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Phil Jackson recalls one of the greatest individual performances he ever saw: "The game was over before it started"

Phil Jackson & Willis Reed

Jackson talks about one of the most astonishing individual performances from his teammate

Phil Jackson recalls Willis Reed and his Game 7 performance in the 1970 NBA Finals as one of the greatest games he ever saw in his entire professional career as a coach and a player.

Willis Reed decided to play despite the injury

Throughout his legendary NBA career, Phil Jackson has seen it all. As a player and a coach, Jackson accumulated 13 NBA championships in his resume and was a part of several historic dynasties in the NBA. Most NBA fans know him as the head coach for the Chicago Bulls and the Los Angeles Lakers, but when he was a player in the '60s and the '70s, Jackson was a member of the New York Knicks who had a few remarkable runs in the NBA Finals.

In his book Eleven Rings: Soul of Success, Jackson talks about one of the most astonishing individual performances from his teammate and one of the best centers of that era Willis Reed. It was Game 7 of the 1970 NBA Finals between the Knicks and the Lakers, and Willis Reed showed what true champions were made of when he played despite the injury that caused him to miss Games 5 and 6 of the series. He was questionable to return for game 7 but, with the help of the doctors and his desire to win the championship, Reed came out in the starting lineup.

An interesting detail about this story is that Phil Jackson was out of the rotation that entire season with a back injury, so he viewed everything from the side in a role of a team photographer.

"The big question was whether Willis would be able to return for game 7 in Madison Square Garden. The doctors kept us in the dark until the last minute. Willis couldn't flex his leg because of the muscle tear, and jumping was out of the question, but he dressed up for the game and took a few warm-up shots before retreating to the trainer's room for more treatments. I followed with my camera and took a great shot of him being injected in the hip with a giant shot of Carbocaine, but Red refused to let me publish it because he said that would be unfair to the press photographers, who had been denied access to the room."

The game was over before it even started

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As soon as Willis came out dressed for the game, even though everyone believed he wouldn't, the entire arena absolutely exploded in joy, and ovations started. On the other hand, the Lakers were confused as they hoped Reed wouldn't play. Phil Jackson immediately saw the shock on their faces and knew there was no way they were going to win this game with the way their body language changed after they saw Reed come out ready to play.

"As the game was about to start, Willis hobbled down the center aisle and onto the court, and the crowd went berserk. Future broadcaster Steve Albert, who was the honorary ball boy for the game, said he was looking at the Lakers when Willis appeared on the floor and "they all, to a man, turned around and stopped shooting and looked at Willis. And their jaws dropped. The game was over before it started."

Willis only scored 4 points to go along with 3 rebounds in 27 minutes of action to make the whole performance even more epic. Not an impressive stat line at all, but his 4 points were essential since it was the first 4 points scored by the Knicks, and the entire crowd went absolutely insane. His teammates were also highly motivated, seeing their best player lead them despite the injury. However, Walt Fraizer was the one that had a monster performance that got overlooked by everyone simply because Reed did the unthinkable that game.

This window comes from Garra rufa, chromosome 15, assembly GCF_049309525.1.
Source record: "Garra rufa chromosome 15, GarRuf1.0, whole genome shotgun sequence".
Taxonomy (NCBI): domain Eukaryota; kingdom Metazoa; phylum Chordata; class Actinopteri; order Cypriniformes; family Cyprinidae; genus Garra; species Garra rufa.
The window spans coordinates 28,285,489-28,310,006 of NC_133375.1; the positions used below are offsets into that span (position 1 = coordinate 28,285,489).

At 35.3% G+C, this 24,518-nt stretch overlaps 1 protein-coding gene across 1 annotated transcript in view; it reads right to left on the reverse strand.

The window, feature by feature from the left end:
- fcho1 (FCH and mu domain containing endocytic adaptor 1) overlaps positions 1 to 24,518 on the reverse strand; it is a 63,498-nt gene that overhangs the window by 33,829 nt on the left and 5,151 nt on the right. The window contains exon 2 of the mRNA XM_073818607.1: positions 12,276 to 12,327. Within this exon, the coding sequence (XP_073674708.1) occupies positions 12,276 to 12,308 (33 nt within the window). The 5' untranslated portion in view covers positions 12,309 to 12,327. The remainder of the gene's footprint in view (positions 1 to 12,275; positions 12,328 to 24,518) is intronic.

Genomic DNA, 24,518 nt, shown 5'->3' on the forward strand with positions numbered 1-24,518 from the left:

"Frazier moved the ball up the court at the start of the game and hit Willis near the basket, and he knocked in a short jump shot. Then he scored again the next time up the floor, and all of a sudden, the Knicks jumped out to a 7–2 lead, which usually doesn't mean much in the NBA, but in this case, it did. Willis's commanding presence in the early going knocked the Lakers off their game, and they never recovered."

Jackson had a bitter-sweet feeling after the win

Jackson remembers the initial excitement he felt because this was his first NBA championship; however, it was also bitter-sweet because he couldn't participate and help his teammates. That season served as a great learning experience for Jackson as he observed and understood what he needed to work on to help his team repeat the same success in the future, which they did when they won another championship in 1973.

"The Knicks won 113–99 and we all became celebrities overnight. It was a bitter-sweet victory for me, however. I was grateful that my teammates voted me a full share of the playoff earnings and my first championship ring. But once the champagne stopped flowing, I felt guilty about not having been able to contribute more to the championship push."

The Zen Master had the opportunity to witness numerous great performances from players such as Jordan, Shaq, Kobe, and others during his career, but this one by Willis Reed is, in his mind, epitomized as one of the greatest. Reed showed what it means to be a true leader and not let his teammates and the entire city down despite being injured. His performance in that game wasn't spectacular by any means in terms of actual efficiency, but for the most part, it helped motivate his teammates and gave them much-needed confidence they could beat the Lakers, who were the clear favorites to win the game before the tip-off. As soon as Willis came out, the energy in the arena changed, and Jackson realized there are multiple ways a player can make an impact without it being shown in the stat sheet at the end of the game.

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